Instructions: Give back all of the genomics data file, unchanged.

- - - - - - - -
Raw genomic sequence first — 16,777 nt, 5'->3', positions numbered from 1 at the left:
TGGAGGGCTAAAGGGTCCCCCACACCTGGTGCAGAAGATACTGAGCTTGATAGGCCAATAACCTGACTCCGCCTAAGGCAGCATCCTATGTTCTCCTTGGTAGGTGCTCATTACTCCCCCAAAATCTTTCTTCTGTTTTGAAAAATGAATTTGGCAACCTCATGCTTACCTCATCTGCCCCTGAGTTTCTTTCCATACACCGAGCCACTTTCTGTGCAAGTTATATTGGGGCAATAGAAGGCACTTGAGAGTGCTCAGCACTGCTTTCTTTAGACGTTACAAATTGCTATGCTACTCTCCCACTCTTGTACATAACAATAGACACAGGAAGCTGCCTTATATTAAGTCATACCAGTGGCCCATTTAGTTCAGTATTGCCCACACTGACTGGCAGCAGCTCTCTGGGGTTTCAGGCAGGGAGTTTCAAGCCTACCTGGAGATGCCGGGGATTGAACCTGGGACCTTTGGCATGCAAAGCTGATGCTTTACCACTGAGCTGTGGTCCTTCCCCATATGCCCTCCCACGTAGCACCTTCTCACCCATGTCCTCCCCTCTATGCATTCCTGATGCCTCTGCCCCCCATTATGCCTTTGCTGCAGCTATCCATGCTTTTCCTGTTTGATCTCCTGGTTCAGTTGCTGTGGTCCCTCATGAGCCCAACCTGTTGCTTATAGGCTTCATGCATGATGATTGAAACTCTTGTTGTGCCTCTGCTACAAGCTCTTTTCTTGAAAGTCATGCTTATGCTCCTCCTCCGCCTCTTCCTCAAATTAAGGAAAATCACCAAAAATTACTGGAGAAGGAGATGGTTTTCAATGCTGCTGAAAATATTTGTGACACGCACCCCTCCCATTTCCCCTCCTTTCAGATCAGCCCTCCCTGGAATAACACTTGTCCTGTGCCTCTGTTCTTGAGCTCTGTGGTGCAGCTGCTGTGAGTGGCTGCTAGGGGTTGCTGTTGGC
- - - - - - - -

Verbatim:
Raw genomic sequence first — 16,777 nt, 5'->3', positions numbered from 1 at the left:
TGGAGGGCTAAAGGGTCCCCCACACCTGGTGCAGAAGATACTGAGCTTGATAGGCCAATAACCTGACTCCGCCTAAGGCAGCATCCTATGTTCTCCTTGGTAGGTGCTCATTACTCCCCCAAAATCTTTCTTCTGTTTTGAAAAATGAATTTGGCAACCTCATGCTTACCTCATCTGCCCCTGAGTTTCTTTCCATACACCGAGCCACTTTCTGTGCAAGTTATATTGGGGCAATAGAAGGCACTTGAGAGTGCTCAGCACTGCTTTCTTTAGACGTTACAAATTGCTATGCTACTCTCCCACTCTTGTACATAACAATAGACACAGGAAGCTGCCTTATATTAAGTCATACCAGTGGCCCATTTAGTTCAGTATTGCCCACACTGACTGGCAGCAGCTCTCTGGGGTTTCAGGCAGGGAGTTTCAAGCCTACCTGGAGATGCCGGGGATTGAACCTGGGACCTTTGGCATGCAAAGCTGATGCTTTACCACTGAGCTGTGGTCCTTCCCCATATGCCCTCCCACGTAGCACCTTCTCACCCATGTCCTCCCCTCTATGCATTCCTGATGCCTCTGCCCCCCATTATGCCTTTGCTGCAGCTATCCATGCTTTTCCTGTTTGATCTCCTGGTTCAGTTGCTGTGGTCCCTCATGAGCCCAACCTGTTGCTTATAGGCTTCATGCATGATGATTGAAACTCTTGTTGTGCCTCTGCTACAAGCTCTTTTCTTGAAAGTCATGCTTATGCTCCTCCTCCGCCTCTTCCTCAAATTAAGGAAAATCACCAAAAATTACTGGAGAAGGAGATGGTTTTCAATGCTGCTGAAAATATTTGTGACACGCACCCCTCCCATTTCCCCTCCTTTCAGATCAGCCCTCCCTGGAATAACACTTGTCCTGTGCCTCTGTTCTTGAGCTCTGTGGTGCAGCTGCTGTGAGTGGCTGCTAGGGGTTGCTGTTGGC